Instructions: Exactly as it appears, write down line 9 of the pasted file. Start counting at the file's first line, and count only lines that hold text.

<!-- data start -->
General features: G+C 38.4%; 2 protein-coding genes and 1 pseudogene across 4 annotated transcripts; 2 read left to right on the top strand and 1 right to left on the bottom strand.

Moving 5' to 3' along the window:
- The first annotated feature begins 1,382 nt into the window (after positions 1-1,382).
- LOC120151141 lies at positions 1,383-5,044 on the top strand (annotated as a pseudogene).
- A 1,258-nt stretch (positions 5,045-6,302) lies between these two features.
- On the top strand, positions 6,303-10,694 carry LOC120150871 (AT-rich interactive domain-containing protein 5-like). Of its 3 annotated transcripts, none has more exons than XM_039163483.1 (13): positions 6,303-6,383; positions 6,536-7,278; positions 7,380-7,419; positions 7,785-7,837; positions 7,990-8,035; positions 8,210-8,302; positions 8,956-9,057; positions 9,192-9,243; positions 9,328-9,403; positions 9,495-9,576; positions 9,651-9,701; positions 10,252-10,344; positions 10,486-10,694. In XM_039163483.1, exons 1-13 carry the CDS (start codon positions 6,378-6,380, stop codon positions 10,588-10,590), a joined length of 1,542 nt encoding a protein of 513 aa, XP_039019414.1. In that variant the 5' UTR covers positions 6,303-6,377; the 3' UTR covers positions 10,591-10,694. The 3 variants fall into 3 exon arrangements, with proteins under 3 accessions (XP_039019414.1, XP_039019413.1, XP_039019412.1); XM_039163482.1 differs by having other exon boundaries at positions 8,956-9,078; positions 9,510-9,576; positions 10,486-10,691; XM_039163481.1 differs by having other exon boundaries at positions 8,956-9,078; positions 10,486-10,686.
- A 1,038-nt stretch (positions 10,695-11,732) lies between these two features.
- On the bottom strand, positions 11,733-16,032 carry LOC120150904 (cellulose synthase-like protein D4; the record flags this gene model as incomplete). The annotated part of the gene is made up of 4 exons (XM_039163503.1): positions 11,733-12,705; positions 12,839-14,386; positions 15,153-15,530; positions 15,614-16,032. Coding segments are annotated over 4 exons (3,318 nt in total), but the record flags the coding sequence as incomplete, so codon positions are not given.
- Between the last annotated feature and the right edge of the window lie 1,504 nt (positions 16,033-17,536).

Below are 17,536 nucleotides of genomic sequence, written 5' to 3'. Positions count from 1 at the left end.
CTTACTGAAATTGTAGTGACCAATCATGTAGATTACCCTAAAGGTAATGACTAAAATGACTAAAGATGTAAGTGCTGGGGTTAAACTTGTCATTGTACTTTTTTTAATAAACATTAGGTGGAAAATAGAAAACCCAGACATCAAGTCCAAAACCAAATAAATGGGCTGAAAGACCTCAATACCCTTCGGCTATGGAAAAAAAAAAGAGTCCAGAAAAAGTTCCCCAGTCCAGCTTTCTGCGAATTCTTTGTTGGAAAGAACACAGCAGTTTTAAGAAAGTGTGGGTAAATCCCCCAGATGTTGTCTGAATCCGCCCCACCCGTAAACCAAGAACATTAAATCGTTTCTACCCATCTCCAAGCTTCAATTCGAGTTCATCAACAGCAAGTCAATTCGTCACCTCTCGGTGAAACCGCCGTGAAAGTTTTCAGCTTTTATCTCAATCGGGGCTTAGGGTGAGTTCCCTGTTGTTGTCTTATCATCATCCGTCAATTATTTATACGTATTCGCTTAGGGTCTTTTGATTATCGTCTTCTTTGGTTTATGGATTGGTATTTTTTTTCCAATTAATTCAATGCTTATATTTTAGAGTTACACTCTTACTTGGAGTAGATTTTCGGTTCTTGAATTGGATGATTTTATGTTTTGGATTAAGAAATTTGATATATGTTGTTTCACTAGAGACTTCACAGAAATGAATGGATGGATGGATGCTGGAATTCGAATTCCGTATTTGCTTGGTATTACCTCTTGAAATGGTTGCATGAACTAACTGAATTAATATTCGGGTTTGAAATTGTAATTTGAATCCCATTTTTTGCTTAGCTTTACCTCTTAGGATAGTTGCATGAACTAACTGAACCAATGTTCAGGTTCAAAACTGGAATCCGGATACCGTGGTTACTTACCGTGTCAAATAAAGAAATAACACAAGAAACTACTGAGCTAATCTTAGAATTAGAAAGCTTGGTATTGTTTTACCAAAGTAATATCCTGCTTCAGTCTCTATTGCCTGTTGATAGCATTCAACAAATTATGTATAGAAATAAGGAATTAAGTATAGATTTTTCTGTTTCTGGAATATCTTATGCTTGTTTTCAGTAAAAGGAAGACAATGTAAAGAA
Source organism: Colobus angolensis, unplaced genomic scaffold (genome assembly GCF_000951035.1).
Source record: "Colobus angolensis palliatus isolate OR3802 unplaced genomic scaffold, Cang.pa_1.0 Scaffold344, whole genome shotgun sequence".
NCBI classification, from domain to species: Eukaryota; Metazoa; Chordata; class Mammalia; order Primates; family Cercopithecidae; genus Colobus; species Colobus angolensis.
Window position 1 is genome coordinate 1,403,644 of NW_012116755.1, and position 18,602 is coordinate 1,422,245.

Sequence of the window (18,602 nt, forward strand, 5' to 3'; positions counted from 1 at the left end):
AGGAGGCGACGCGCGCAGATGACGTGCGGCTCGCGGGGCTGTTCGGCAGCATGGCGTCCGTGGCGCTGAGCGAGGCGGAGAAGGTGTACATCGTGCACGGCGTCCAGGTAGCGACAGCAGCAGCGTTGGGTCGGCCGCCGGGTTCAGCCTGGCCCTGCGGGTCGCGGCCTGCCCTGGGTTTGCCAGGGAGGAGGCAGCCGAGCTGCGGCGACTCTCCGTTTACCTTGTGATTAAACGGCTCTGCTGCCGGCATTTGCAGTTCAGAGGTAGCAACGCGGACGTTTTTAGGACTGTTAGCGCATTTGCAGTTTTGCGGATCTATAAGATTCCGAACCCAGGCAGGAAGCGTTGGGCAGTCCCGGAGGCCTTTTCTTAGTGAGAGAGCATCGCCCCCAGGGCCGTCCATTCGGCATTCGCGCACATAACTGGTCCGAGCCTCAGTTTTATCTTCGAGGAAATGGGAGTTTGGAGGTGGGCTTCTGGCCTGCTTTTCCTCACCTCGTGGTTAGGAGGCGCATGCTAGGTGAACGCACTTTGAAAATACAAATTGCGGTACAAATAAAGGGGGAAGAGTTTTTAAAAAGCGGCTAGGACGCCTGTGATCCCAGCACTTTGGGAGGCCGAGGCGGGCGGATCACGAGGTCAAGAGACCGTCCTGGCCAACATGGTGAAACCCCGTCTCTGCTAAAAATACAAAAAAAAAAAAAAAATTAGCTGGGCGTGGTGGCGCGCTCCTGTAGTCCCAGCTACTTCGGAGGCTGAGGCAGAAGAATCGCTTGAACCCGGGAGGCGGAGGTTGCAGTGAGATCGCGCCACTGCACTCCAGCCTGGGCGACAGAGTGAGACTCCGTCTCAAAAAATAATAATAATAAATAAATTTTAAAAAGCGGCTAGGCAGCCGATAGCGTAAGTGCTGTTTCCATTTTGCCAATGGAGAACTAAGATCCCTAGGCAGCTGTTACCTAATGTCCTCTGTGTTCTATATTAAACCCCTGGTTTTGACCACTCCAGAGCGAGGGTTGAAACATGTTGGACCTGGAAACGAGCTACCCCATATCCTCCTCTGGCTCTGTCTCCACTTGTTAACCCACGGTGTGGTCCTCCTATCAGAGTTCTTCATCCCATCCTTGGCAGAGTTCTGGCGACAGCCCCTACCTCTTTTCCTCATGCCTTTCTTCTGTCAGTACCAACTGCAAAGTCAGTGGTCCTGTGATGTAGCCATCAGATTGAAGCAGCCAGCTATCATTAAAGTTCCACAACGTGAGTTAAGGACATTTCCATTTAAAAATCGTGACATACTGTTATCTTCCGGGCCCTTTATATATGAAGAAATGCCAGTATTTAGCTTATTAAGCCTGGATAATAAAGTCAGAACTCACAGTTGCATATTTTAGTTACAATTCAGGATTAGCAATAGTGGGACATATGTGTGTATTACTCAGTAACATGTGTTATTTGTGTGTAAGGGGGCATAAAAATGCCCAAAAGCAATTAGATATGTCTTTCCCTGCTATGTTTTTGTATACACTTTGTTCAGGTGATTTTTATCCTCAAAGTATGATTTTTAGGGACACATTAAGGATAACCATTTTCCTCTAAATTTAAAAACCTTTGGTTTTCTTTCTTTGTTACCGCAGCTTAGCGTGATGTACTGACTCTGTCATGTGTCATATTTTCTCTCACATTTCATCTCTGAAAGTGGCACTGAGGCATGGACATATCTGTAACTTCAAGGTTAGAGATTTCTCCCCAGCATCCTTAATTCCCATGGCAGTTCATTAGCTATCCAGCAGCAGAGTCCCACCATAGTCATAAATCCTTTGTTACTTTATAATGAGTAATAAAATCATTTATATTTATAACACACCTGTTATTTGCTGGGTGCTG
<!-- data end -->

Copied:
- Between the last annotated feature and the right edge of the window lie 1,504 nt (positions 16,033-17,536).